Let’s check the scorecard: 587 billionaires are worth more than 170 countries. Nearly 4 billion people around the world earn less than $1,500 (US) a year. The new U.N. has nothing better to offer than the celebration of free (sic) market consumerism.

What happens if it’s the 4 billion who get the last at-bat?

MICKEY Z. is the author of two upcoming books: “A Gigantic Mistake: Articles and Essays for Your Intellectual Self-Defense” (Prime Books) and “Seven Deadly Spins: Exposing the Lies Behind War Propaganda” (Common Courage Press). He can be reached at mzx2@earthlink.net.

 

More articles by:

Mickey Z. is the author of 12 books, most recently Occupy this Book: Mickey Z. on Activism. Until the laws are changed or the power runs out, he can be found on the Web here. Anyone wishing to support his activist efforts can do so by making a donation here. This piece first appeared at World Trust News.  

Weekend Edition
December 14, 2018
Friday - Sunday
Nick Alexandrov
George H. W. Bush: Another Eulogy
Patrick Cockburn
The Yemeni Dead: Six Times Higher Than Previously Reported
Brian Cloughley
Principles and Morality Versus Cash and Profit? No Contest
Michael Duggin
Climate Change and the Limits of Reason
Victor Grossman
Sighs of Relief in Germany
Ron Jacobs
A Propagandist of Privatization
Robert Fantina
What Does Beto Have Against the Palestinians?
Richard Falk – Daniel Falcone
Sartre, Said, Chomsky and the Meaning of the Public Intellectual
Robert Fisk
The Parasitic Relationship Between Power and the American Media
Stephen Cooper
When Will Journalism Grapple With the Ethics of Interviewing Mentally Ill Arrestees?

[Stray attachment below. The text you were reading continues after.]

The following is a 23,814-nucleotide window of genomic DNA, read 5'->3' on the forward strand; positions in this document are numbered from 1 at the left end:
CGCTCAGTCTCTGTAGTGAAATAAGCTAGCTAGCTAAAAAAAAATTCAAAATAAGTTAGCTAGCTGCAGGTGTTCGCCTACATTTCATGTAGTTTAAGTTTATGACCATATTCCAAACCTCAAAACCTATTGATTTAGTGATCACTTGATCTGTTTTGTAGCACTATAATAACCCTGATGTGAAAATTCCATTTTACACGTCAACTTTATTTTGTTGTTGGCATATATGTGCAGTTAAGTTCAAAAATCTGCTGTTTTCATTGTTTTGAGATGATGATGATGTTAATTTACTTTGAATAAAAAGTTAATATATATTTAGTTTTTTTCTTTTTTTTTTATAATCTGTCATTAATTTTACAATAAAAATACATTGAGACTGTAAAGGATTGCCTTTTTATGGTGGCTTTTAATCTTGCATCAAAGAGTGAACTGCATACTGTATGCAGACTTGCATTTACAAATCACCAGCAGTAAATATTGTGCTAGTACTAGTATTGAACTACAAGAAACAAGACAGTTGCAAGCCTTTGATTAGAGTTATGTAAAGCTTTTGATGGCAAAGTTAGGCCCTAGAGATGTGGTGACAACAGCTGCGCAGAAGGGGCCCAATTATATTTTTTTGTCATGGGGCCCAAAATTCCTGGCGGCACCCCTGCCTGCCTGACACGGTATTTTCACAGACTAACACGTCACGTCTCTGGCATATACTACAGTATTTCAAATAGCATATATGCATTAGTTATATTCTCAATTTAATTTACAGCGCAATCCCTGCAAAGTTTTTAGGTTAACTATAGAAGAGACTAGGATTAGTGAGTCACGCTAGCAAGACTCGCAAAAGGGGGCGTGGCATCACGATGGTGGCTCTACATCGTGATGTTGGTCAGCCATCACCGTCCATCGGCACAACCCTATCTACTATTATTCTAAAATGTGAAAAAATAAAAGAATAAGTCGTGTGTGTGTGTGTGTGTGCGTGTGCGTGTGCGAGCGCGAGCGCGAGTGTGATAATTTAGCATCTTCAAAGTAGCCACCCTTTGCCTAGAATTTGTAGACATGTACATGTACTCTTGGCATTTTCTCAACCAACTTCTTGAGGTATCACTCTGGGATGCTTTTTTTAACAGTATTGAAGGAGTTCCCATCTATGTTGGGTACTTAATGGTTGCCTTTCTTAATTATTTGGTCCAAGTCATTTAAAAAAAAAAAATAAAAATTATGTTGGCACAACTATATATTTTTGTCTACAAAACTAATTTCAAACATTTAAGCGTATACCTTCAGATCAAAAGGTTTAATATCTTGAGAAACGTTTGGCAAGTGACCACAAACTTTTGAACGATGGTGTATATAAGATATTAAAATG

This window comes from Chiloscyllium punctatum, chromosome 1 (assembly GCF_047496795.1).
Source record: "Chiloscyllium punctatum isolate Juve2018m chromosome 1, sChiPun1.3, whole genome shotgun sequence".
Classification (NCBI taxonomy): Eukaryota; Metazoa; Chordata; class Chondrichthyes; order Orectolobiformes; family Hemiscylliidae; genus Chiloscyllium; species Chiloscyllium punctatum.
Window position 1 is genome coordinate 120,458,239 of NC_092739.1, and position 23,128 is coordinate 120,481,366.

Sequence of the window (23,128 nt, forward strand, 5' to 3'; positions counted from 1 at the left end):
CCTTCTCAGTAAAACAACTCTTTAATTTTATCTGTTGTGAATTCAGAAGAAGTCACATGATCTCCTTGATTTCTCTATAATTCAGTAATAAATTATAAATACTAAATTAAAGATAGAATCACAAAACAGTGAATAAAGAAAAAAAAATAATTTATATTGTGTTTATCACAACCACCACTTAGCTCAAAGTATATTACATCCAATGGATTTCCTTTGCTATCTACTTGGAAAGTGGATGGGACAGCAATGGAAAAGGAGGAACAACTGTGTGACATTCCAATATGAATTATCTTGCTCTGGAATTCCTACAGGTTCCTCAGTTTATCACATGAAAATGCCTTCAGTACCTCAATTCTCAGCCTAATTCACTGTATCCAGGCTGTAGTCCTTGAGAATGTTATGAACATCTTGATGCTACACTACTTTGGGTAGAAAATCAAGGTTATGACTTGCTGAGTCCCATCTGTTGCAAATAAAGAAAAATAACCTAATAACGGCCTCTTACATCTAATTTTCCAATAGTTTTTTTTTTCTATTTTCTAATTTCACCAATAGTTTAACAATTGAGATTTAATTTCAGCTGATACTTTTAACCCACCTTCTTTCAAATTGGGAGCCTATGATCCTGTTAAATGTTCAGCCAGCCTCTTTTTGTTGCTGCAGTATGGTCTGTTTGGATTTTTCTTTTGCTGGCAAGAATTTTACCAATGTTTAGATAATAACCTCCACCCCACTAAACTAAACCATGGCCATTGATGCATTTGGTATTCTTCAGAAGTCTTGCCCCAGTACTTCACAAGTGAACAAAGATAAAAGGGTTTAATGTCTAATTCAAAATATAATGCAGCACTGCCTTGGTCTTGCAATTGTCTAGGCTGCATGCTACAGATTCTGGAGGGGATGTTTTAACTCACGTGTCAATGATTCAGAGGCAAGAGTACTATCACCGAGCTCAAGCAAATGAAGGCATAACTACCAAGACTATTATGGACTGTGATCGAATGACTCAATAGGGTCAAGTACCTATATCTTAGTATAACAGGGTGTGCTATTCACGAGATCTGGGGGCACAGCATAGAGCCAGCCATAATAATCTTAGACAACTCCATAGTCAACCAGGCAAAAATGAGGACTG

Jill Richardson
A War on Science, Morals and Law
Ron Jacobs
A Propagandist of Privatization
Evaggelos Vallianatos
It’s Not Easy Being Greek
Nomi Prins 
The Inequality Gap on a Planet Growing More Extreme
John W. Whitehead
Know Your Rights or You Will Lose Them
David Swanson
The Abolition of War Requires New Thoughts, Words, and Actions
J.P. Linstroth
Primates Are Us
Bill Willers
The War Against Cash
Jonah Raskin
Doris Lessing: What’s There to Celebrate?
Ralph Nader
Are the New Congressional Progressives Real? Use These Yardsticks to Find Out
Binoy Kampmark
William Blum: Anti-Imperial Advocate
Medea Benjamin – Alice Slater
Green New Deal Advocates Should Address Militarism
John Feffer
Review: Season 2 of Trump Presidency
Frank Clemente
The GOP Tax Bill is Creating Jobs…But Not in the United States
Rich Whitney
General Motors’ Factories Should Not Be Closed. They Should Be Turned Over to the Workers
Christopher Brauchli
Deported for Christmas
Kerri Kennedy
This Holiday Season, I’m Standing With Migrants
Mel Gurtov
Weaponizing Humanitarian Aid
Thomas Knapp
Lame Duck Shutdown Theater Time: Pride Goeth Before a Wall?
George Wuerthner
The Thrill Bike Threat to the Elkhorn Mountains
Nyla Ali Khan
A Woman’s Selfhood and Her Ability to Act in the Public Domain: Resilience of Nadia Murad
Kollibri terre Sonnenblume
On the Killing of an Ash Tree
Graham Peebles
Britain’s Homeless Crisis
Louis Proyect
America: a Breeding Ground for Maladjustment
Steve Carlson
A Hell of a Time
Dan Corjescu
America and The Last Ship
Jeffrey St. Clair
Booked Up: the 25 Best Books of 2018
December 13, 2018
John Davis
What World Do We Seek?
Subhankar Banerjee
Biological Annihilation: a Planet in Loss Mode
Lawrence Davidson
What the Attack on Marc Lamont Hill Tells Us
James McEnteer
Breathless
Ramzy Baroud
The Real Face of Justin Trudeau: Are Palestinians Canada’s new Jews?
Dean Baker
Pelosi Would Sabotage the Progressive Agenda With a Pay-Go Rule
Elliot Sperber
Understanding the Yellow Vests Movement Through Basic Color Theory 
Rivera Sun
The End of the NRA? Business Magazines Tell Activists: The Strategy is Working
FacebookTwitterGoogle+RedditEmail